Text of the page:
Lessons from NATO’s Military Missions in the Western Balkans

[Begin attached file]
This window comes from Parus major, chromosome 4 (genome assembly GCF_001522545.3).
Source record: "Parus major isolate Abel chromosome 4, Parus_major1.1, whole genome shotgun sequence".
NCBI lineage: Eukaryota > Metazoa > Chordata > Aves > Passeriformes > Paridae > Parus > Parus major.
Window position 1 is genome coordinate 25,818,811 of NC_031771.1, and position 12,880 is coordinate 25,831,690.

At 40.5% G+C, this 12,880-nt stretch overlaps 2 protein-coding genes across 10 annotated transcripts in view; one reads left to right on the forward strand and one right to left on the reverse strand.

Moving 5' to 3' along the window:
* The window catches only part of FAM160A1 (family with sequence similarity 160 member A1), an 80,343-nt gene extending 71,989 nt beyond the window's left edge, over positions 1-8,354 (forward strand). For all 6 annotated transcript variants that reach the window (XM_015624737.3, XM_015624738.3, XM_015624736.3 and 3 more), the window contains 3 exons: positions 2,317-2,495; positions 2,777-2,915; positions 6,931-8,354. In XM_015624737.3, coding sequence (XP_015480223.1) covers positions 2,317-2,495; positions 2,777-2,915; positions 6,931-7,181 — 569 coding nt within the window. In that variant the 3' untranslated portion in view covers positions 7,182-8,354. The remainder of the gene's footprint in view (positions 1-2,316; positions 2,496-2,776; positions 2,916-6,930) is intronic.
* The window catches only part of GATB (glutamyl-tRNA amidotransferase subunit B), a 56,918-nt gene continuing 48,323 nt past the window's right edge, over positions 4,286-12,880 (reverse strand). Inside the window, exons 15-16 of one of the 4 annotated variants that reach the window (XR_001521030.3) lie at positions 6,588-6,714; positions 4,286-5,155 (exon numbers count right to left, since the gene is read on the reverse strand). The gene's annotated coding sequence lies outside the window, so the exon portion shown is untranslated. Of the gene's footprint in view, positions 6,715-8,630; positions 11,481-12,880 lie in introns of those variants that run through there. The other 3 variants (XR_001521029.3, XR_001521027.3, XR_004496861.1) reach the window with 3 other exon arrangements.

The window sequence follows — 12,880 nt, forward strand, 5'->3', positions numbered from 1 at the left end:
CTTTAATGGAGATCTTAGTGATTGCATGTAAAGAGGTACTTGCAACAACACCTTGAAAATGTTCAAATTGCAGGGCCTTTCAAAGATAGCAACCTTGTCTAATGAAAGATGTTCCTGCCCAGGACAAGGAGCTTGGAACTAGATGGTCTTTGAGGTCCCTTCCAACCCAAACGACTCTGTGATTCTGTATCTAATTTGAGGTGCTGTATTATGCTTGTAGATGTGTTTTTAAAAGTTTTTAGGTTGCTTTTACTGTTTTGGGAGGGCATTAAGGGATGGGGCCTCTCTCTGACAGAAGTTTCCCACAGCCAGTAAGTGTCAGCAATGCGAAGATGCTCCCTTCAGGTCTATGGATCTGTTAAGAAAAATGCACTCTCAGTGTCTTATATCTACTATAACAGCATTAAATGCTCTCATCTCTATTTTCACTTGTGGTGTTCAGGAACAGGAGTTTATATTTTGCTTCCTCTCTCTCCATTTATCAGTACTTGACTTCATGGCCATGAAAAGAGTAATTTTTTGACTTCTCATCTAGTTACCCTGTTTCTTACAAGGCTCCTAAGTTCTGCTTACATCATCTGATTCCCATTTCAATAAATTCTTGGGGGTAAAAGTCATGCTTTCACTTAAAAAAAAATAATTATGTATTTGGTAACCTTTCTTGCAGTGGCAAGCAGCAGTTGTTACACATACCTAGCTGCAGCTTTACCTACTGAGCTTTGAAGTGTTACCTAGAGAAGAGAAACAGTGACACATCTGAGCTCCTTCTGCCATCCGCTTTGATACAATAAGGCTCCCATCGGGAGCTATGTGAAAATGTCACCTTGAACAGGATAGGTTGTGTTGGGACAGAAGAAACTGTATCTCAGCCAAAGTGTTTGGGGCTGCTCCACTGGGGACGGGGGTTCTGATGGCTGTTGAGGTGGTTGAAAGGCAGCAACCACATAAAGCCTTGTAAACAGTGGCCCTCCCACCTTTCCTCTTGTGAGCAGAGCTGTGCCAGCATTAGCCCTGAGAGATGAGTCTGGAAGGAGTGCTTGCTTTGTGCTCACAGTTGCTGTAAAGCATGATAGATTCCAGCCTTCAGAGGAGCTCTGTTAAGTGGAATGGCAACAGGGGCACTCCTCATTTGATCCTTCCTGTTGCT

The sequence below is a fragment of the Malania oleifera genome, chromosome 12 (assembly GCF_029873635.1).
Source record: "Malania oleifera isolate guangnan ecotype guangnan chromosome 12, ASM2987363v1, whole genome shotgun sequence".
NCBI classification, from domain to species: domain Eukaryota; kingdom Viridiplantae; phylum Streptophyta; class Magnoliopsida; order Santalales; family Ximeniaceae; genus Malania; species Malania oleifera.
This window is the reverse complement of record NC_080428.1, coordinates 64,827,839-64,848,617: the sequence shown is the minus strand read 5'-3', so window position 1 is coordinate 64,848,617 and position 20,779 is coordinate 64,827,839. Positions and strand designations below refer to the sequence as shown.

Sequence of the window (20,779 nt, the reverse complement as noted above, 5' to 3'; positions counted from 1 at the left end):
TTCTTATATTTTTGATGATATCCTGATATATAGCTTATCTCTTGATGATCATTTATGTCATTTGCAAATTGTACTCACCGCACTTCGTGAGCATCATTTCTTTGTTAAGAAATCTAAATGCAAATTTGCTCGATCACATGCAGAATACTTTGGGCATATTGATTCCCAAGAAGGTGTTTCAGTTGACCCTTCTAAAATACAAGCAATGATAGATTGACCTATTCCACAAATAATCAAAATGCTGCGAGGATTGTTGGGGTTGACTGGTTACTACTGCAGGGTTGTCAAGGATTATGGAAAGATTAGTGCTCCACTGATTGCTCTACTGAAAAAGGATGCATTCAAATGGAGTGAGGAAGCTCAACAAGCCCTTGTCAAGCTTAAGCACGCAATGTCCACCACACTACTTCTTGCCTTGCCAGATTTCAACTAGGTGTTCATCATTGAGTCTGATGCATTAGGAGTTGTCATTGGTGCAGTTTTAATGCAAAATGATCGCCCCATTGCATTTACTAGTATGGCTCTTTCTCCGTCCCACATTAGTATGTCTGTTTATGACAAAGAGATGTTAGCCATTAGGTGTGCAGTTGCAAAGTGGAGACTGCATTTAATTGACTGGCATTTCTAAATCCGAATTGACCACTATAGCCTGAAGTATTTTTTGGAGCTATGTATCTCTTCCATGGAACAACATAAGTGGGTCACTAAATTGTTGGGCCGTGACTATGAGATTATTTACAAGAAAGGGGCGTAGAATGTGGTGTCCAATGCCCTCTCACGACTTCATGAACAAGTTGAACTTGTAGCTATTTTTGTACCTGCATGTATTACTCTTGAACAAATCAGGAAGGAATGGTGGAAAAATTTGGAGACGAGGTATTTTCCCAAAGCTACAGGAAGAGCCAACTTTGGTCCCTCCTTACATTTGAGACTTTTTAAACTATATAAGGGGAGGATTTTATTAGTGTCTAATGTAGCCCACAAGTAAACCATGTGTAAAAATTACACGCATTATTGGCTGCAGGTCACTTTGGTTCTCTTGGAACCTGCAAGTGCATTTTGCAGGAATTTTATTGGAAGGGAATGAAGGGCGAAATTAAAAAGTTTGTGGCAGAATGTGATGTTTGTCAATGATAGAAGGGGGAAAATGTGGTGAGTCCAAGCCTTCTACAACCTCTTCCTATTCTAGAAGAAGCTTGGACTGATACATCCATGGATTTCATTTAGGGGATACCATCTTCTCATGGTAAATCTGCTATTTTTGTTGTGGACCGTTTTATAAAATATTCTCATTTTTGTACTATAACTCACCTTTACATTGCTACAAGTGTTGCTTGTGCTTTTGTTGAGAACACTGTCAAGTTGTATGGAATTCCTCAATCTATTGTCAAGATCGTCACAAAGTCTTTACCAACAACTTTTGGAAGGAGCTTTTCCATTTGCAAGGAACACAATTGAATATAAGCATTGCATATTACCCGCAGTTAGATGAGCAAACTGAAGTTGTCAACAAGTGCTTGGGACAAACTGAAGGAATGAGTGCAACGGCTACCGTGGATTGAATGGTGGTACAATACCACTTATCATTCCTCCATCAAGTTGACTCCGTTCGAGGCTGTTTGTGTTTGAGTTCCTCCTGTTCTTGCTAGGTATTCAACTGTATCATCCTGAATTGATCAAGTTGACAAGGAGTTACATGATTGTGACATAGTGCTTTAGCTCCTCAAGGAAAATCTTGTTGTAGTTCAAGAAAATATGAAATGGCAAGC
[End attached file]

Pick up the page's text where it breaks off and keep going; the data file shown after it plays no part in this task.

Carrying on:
The subject of learning lessons is fraught with difficulties, not least because lessons,like beauty, are often in the eye of the beholder. It has been the author’s experience that many lessons that are formally identified as such are not learned. The reasons for this are varied: those identifying the lessons may be biased; the resources to enable learning may be lacking; and the lessons simply may not “stick.” Nonetheless, those lessons that do become embedded in the human and organizational psyche are those that have created new doctrines, reshaped institutions, become an integral part of new training standards, and demonstrably shown an improvement in the conduct of business. NATO’s involvement in the Western Balkans over the past fifteen years has provided a rich vein of experience and has fomented considerable change. This article examines that experience and analyzes some of the major lessons that have been identified. Some will have been learned, while others have not; in some instances, the lessons that were identified will subsequently prove to be flawed. Throughout this analysis the paper will attempt to chart the metamorphosis of NATO from a passive Cold War military alliance to an active political and security actor on the world stage.

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